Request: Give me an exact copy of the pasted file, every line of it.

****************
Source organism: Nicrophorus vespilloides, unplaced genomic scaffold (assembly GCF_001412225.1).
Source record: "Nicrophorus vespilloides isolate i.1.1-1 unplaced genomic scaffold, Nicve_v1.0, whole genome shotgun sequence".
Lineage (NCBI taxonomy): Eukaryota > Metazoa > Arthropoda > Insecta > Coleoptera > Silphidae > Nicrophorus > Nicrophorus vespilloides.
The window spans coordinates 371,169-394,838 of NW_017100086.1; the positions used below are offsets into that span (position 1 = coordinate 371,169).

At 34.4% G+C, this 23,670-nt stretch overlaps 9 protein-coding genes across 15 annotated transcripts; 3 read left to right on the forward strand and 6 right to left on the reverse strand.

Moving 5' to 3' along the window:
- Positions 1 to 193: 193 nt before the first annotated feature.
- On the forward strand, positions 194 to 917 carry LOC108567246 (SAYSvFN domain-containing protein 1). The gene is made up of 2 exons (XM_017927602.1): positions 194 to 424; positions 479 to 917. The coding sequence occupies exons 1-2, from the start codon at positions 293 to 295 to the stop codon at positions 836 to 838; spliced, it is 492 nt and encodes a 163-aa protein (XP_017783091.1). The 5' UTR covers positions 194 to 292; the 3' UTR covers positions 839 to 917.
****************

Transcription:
Source organism: Nicrophorus vespilloides, unplaced genomic scaffold (assembly GCF_001412225.1).
Source record: "Nicrophorus vespilloides isolate i.1.1-1 unplaced genomic scaffold, Nicve_v1.0, whole genome shotgun sequence".
Lineage (NCBI taxonomy): Eukaryota > Metazoa > Arthropoda > Insecta > Coleoptera > Silphidae > Nicrophorus > Nicrophorus vespilloides.
The window spans coordinates 371,169-394,838 of NW_017100086.1; the positions used below are offsets into that span (position 1 = coordinate 371,169).

At 34.4% G+C, this 23,670-nt stretch overlaps 9 protein-coding genes across 15 annotated transcripts; 3 read left to right on the forward strand and 6 right to left on the reverse strand.

Moving 5' to 3' along the window:
- Positions 1 to 193: 193 nt before the first annotated feature.
- On the forward strand, positions 194 to 917 carry LOC108567246 (SAYSvFN domain-containing protein 1). The gene is made up of 2 exons (XM_017927602.1): positions 194 to 424; positions 479 to 917. The coding sequence occupies exons 1-2, from the start codon at positions 293 to 295 to the stop codon at positions 836 to 838; spliced, it is 492 nt and encodes a 163-aa protein (XP_017783091.1). The 5' UTR covers positions 194 to 292; the 3' UTR covers positions 839 to 917.